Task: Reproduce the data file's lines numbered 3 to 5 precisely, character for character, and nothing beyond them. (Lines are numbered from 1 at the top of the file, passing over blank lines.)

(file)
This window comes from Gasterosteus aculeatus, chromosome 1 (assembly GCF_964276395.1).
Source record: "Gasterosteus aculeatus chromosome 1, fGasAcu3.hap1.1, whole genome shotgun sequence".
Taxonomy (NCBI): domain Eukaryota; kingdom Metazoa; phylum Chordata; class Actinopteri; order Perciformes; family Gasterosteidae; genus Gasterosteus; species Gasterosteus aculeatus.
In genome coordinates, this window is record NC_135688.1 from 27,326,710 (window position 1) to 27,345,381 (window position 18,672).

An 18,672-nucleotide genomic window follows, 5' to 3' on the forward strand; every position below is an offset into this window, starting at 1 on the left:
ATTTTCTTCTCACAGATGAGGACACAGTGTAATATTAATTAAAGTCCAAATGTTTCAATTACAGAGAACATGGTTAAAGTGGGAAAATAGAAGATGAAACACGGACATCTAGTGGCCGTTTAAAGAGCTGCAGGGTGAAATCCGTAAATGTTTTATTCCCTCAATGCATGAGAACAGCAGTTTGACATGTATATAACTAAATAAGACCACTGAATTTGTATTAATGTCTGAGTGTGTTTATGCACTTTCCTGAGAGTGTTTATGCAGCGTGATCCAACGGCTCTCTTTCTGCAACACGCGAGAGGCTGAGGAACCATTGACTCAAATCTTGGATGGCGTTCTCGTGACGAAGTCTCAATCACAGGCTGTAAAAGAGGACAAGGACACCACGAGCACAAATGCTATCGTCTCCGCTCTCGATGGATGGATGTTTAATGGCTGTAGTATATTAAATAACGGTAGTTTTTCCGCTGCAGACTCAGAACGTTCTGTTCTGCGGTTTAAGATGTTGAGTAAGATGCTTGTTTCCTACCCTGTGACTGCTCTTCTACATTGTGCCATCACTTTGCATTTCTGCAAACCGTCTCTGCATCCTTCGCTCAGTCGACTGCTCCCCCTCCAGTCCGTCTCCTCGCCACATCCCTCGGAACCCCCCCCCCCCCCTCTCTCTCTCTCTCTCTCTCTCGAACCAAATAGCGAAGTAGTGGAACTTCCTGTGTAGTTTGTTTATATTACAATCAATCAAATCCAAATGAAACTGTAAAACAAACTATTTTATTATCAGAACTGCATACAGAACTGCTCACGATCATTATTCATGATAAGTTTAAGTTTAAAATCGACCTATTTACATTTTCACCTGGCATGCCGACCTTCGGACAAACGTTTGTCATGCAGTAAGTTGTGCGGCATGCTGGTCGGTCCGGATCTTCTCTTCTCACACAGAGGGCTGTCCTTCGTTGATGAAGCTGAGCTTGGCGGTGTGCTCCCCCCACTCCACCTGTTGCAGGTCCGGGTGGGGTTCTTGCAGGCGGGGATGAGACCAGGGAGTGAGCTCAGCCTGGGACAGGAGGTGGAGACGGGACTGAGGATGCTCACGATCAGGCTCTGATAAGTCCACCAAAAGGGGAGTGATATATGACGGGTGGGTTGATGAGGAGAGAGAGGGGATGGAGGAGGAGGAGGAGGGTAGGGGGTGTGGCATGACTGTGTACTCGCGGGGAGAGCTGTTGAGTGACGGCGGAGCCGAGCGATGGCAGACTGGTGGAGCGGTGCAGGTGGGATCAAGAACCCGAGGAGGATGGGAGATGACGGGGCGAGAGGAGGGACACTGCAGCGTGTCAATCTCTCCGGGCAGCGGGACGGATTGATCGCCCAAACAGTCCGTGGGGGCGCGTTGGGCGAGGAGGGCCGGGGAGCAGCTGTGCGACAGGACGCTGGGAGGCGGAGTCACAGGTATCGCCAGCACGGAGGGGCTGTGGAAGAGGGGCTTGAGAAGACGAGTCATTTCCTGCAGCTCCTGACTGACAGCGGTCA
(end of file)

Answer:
Taxonomy (NCBI): domain Eukaryota; kingdom Metazoa; phylum Chordata; class Actinopteri; order Perciformes; family Gasterosteidae; genus Gasterosteus; species Gasterosteus aculeatus.
In genome coordinates, this window is record NC_135688.1 from 27,326,710 (window position 1) to 27,345,381 (window position 18,672).

An 18,672-nucleotide genomic window follows, 5' to 3' on the forward strand; every position below is an offset into this window, starting at 1 on the left: